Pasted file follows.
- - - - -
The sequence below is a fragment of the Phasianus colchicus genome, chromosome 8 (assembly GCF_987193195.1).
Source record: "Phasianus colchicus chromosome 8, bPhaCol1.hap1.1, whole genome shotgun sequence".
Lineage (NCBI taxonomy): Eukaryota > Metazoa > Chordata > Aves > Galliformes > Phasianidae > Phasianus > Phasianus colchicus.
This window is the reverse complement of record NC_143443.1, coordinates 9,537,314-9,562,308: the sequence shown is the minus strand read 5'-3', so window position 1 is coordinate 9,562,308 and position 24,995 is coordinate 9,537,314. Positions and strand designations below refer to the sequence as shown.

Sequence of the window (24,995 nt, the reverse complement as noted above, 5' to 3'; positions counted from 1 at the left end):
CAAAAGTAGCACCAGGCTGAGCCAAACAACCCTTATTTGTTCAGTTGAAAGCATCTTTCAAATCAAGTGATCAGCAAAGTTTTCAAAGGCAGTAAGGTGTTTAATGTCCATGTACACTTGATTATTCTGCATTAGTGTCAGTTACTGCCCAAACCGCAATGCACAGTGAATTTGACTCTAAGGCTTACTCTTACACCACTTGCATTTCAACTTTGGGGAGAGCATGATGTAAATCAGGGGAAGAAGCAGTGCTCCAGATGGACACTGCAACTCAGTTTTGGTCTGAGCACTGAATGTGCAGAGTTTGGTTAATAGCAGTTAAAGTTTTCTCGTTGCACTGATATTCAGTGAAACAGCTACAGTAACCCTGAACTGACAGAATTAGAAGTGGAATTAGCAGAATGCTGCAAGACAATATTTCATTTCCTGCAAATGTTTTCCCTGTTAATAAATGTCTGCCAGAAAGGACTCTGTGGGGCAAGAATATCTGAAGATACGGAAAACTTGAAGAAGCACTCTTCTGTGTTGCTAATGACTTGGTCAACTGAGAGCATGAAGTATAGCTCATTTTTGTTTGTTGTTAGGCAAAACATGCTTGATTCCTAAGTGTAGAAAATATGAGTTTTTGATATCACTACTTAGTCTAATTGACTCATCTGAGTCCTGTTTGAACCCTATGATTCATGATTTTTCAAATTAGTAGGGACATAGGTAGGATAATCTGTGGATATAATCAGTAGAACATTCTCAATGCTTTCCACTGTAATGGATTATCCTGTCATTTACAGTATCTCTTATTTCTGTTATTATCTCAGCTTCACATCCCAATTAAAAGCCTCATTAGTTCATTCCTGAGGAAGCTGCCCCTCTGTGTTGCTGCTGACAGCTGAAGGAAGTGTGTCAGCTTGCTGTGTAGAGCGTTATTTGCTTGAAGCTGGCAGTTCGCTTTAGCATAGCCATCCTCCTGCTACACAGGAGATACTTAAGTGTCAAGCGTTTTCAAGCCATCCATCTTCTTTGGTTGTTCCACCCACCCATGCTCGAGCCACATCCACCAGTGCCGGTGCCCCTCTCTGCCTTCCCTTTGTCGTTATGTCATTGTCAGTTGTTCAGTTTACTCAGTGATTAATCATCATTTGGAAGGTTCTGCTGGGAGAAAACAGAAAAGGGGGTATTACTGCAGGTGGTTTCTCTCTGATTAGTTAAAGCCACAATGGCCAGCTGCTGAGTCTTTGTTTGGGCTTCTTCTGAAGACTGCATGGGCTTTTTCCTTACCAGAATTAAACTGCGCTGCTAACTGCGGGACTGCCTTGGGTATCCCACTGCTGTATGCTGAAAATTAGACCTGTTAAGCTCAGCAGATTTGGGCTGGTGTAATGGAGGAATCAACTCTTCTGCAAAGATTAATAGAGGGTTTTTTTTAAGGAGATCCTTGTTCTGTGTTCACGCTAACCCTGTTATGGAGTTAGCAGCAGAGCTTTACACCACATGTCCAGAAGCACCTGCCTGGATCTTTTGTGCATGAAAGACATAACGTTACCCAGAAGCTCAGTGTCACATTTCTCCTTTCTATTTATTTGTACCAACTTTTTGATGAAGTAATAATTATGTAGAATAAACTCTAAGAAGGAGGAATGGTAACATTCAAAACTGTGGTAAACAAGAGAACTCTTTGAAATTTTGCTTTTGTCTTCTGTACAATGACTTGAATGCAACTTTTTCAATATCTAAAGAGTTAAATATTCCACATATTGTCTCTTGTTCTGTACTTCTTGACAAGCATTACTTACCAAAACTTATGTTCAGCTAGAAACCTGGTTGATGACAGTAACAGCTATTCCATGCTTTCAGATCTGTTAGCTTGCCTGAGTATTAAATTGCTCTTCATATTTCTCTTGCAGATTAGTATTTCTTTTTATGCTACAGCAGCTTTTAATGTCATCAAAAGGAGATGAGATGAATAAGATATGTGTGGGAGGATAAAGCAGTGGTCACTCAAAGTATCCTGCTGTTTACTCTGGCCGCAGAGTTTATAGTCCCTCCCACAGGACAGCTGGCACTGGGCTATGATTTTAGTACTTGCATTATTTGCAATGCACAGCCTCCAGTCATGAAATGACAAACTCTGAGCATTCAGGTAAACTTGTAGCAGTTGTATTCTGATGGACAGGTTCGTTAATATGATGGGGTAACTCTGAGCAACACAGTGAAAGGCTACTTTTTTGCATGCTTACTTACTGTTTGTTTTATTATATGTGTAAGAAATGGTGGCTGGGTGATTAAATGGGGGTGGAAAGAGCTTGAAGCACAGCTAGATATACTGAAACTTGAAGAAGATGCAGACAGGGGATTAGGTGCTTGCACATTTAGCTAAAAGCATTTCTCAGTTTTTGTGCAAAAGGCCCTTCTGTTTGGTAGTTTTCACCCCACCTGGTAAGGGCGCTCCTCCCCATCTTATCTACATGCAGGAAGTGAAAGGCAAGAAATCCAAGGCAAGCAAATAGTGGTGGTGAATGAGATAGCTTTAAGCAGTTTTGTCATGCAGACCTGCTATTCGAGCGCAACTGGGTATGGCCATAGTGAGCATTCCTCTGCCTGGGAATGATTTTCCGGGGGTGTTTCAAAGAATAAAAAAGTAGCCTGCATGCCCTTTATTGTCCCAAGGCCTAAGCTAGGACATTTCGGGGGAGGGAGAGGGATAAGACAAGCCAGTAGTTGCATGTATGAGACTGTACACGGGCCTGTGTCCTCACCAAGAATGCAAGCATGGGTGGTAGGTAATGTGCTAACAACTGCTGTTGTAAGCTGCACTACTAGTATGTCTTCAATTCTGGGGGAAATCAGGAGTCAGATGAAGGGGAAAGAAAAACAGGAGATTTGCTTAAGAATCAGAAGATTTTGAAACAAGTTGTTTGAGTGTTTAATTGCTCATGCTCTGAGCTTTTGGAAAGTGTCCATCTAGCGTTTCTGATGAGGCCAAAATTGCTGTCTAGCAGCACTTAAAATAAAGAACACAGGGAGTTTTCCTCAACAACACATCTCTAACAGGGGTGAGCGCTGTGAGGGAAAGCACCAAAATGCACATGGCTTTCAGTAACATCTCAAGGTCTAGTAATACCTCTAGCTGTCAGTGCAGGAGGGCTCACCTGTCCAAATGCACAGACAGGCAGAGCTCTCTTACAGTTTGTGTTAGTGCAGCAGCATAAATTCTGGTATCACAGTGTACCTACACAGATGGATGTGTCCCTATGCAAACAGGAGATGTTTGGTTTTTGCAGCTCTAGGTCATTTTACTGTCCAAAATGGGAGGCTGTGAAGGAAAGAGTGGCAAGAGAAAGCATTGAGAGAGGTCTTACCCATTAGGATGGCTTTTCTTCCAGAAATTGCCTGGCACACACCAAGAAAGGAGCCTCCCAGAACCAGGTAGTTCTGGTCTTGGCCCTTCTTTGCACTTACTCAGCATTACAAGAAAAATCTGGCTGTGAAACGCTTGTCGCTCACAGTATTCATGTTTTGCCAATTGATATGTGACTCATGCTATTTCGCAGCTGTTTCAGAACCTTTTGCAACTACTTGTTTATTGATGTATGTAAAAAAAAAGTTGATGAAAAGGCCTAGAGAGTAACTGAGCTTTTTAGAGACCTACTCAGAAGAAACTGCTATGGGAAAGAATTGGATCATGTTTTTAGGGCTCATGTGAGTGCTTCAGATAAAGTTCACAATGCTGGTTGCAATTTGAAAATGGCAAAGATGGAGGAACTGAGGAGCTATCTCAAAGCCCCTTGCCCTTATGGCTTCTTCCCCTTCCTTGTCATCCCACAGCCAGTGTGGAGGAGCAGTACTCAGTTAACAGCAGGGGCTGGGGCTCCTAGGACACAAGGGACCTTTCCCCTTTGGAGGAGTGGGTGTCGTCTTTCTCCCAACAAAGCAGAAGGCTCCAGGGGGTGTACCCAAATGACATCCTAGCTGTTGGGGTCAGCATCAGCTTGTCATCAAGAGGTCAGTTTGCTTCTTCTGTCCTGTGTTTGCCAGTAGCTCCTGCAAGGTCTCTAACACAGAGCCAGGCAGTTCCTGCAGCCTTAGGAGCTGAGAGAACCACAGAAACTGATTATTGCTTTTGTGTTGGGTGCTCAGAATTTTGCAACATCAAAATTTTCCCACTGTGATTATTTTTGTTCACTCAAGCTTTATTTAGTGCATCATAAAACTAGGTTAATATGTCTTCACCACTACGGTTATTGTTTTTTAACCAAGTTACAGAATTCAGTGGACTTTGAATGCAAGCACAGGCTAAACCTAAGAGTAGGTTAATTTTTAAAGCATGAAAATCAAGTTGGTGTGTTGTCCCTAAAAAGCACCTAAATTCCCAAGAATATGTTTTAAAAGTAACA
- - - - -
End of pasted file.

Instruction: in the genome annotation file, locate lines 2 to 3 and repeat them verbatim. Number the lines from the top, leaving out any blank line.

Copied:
Source record: "Phasianus colchicus chromosome 8, bPhaCol1.hap1.1, whole genome shotgun sequence".
Lineage (NCBI taxonomy): Eukaryota > Metazoa > Chordata > Aves > Galliformes > Phasianidae > Phasianus > Phasianus colchicus.